Drug Wars, reviewed in this edition of Shelf Indulgence, is co-written by former police officer Neil Woods and journalist J S Rafaeli. Between 1993 and 2007 Woods was among the first to infiltrate drug gangs, working undercover, befriending and gaining the trust of some of the most violent, unpredictable criminals in Britain.
But after years on the streets spending time with the vulnerable users at the bottom of the chain, he began to question the war for which he was risking both his life and sanity. Tracing its beginnings from the nineteen-sixties to the present day, he uses gripping first-hand accounts and moving case studies from those on both sides.
Although I was initially sceptical, Woods’s thoughtful, thorough and persuasive thesis made me rethink my position on the so-called ‘War on Drugs’. In Chapter 6 ‘Epidemics’ he sheds light on the explosion of numbers of UK heroin addicts from 1,049 in 1971 to 150,000 in the mid-eighties. Shockingly, Wirral, where I now live, was particularly badly afflicted. What caused this sudden epidemic? Woods argues that it had much more to do with international politicking than the supposed moral weakness of those addicted. A grim but revealing must-read.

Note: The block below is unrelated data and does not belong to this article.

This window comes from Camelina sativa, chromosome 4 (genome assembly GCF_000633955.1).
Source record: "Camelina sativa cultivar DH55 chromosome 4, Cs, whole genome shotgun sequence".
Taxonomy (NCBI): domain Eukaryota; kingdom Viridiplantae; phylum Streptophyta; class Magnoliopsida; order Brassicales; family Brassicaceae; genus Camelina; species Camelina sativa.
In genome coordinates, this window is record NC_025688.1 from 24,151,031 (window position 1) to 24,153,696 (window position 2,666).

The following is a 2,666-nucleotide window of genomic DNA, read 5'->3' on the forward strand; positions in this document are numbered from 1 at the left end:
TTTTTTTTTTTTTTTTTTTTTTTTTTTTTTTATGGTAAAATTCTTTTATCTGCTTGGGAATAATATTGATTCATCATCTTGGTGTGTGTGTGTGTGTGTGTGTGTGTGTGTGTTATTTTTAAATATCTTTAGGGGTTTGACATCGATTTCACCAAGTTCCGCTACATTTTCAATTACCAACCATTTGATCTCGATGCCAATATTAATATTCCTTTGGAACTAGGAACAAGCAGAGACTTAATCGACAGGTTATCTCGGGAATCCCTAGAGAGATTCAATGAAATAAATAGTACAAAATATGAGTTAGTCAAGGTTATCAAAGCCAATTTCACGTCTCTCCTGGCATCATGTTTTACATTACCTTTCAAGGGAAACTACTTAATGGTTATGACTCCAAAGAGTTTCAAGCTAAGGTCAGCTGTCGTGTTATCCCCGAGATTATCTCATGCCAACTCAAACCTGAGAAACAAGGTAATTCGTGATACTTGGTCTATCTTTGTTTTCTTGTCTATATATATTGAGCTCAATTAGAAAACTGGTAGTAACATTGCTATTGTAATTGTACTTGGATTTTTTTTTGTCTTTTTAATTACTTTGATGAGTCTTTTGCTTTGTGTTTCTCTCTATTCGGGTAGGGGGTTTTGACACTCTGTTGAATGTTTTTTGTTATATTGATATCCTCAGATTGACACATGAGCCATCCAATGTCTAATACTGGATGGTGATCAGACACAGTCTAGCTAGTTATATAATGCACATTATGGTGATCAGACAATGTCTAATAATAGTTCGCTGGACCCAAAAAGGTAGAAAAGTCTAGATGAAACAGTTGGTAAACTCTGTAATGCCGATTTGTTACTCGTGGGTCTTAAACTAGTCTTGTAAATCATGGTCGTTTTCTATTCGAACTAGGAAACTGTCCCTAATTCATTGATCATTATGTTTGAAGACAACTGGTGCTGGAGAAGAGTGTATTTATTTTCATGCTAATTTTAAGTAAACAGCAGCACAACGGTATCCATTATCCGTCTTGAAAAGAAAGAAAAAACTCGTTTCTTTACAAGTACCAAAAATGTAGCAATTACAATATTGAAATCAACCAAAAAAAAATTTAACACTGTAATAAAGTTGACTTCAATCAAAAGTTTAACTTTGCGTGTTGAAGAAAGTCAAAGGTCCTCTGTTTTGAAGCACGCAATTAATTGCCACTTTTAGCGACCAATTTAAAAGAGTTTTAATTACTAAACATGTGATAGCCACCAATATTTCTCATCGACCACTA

Buy Drug Wars, by Neil Woods & J S Rafaeli
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